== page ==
Eosinophil cationic protein (ECP/RNase 3) and the skin derived ribonuclease 7 (RNase 7) are members of the RNase A superfamily. RNase 3 is mainly expressed in eosinophils whereas RNase 7 is primarily secreted by keratinocytes. Both proteins present a broad-spectrum antimicrobial activity and their bactericidal mechanism is dependent on their membrane destabilizing capacities. Using phospholipid vesicles as membrane models, we have characterized the protein membrane association process. Confocal microscopy experiments using giant unilamellar vesicles illustrate the morphological changes of the liposome population. By labelling both lipid bilayers and proteins we have monitored the kinetic of the process. The differential protein ability to release the liposome aqueous content was evaluated together with the micellation and aggregation processes. A distinct morphology of the protein/lipid aggregates was visualized by transmission electron microscopy and the proteins overall secondary structure in a lipid microenvironment was assessed by FTIR. Interestingly, for both RNases the membrane interaction events take place in a different behaviour and timing: RNase 3 triggers first the vesicle aggregation, while RNase 7 induces leakage well before the aggregation step. Their distinct mechanism of action at the membrane level may reflect different in vivo antipathogen functions. © 2009 Elsevier B.V. All rights reserved.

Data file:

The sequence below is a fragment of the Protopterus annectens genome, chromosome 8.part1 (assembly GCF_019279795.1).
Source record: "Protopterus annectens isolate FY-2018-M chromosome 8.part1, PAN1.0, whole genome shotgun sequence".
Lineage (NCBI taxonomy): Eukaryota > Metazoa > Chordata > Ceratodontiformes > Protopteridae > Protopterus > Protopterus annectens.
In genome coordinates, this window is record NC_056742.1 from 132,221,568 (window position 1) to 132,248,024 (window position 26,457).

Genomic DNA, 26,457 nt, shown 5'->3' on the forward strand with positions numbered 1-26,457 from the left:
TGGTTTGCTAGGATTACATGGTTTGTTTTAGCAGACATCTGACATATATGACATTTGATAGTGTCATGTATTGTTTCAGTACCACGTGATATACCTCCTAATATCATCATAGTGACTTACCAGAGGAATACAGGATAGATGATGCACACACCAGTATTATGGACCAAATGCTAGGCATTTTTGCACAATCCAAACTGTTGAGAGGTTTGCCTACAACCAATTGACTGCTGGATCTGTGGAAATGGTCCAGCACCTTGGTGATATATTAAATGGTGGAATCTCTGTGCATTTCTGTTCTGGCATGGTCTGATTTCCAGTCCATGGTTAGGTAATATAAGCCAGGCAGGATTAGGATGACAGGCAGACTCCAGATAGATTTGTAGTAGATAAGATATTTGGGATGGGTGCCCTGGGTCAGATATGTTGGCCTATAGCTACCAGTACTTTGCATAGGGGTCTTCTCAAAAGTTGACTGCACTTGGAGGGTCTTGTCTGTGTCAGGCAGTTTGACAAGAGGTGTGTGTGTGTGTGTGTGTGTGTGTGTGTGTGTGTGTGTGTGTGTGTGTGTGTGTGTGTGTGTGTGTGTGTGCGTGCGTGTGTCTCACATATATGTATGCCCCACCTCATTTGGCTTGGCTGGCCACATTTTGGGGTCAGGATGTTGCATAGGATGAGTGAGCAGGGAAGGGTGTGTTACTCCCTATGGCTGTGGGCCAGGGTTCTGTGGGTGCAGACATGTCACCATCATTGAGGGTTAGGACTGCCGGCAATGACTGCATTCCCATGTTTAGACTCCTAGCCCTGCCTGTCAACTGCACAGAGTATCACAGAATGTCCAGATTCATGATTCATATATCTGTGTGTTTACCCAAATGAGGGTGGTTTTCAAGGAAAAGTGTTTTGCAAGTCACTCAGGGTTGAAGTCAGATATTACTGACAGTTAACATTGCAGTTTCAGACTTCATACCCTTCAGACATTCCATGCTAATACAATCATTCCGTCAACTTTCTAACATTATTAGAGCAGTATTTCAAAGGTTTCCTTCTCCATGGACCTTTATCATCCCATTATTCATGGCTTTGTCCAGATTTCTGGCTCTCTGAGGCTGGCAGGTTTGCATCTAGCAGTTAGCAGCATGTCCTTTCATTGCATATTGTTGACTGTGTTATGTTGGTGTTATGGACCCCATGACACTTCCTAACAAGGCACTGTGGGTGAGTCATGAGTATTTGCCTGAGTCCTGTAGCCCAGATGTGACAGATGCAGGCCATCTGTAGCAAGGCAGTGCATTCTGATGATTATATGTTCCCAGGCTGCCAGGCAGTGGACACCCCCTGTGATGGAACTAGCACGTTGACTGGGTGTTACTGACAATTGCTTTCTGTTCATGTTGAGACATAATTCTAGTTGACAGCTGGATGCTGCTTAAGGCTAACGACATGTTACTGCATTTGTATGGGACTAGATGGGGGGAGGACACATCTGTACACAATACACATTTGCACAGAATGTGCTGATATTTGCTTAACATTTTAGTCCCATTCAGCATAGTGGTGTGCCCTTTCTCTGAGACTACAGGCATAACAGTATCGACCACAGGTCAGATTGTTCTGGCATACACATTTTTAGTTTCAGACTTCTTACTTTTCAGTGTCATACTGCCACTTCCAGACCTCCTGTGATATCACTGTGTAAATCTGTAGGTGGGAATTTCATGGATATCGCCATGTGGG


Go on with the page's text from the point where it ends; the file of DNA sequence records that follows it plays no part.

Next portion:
|Journal||Biochimica et Biophysica Acta - Biomembranes|
|Publication status||Published - 1 May 2009|
- Antimicrobial protein
- Confocal microscopy
- Fluorescence spectroscopy